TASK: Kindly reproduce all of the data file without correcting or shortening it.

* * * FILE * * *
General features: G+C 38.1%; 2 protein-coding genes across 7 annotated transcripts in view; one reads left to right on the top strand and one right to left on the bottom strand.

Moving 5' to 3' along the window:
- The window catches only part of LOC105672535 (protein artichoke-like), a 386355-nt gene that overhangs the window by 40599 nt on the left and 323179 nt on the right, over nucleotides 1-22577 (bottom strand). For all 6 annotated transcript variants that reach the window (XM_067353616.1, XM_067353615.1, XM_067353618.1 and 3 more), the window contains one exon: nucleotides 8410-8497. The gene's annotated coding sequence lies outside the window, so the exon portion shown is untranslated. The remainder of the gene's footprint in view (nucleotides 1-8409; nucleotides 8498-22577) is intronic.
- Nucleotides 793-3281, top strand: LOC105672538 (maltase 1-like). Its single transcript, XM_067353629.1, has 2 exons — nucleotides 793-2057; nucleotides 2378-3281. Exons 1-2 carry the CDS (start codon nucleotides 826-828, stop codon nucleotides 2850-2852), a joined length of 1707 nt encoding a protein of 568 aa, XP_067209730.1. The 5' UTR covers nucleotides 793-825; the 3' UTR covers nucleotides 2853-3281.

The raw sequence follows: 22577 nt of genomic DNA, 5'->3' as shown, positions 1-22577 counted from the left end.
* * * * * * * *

General features: G+C 38.1%; 2 protein-coding genes across 7 annotated transcripts in view; one reads left to right on the top strand and one right to left on the bottom strand.

Moving 5' to 3' along the window:
- The window catches only part of LOC105672535 (protein artichoke-like), a 386355-nt gene that overhangs the window by 40599 nt on the left and 323179 nt on the right, over nucleotides 1-22577 (bottom strand). For all 6 annotated transcript variants that reach the window (XM_067353616.1, XM_067353615.1, XM_067353618.1 and 3 more), the window contains one exon: nucleotides 8410-8497. The gene's annotated coding sequence lies outside the window, so the exon portion shown is untranslated. The remainder of the gene's footprint in view (nucleotides 1-8409; nucleotides 8498-22577) is intronic.
- Nucleotides 793-3281, top strand: LOC105672538 (maltase 1-like). Its single transcript, XM_067353629.1, has 2 exons — nucleotides 793-2057; nucleotides 2378-3281. Exons 1-2 carry the CDS (start codon nucleotides 826-828, stop codon nucleotides 2850-2852), a joined length of 1707 nt encoding a protein of 568 aa, XP_067209730.1. The 5' UTR covers nucleotides 793-825; the 3' UTR covers nucleotides 2853-3281.

The raw sequence follows: 22577 nt of genomic DNA, 5'->3' as shown, positions 1-22577 counted from the left end.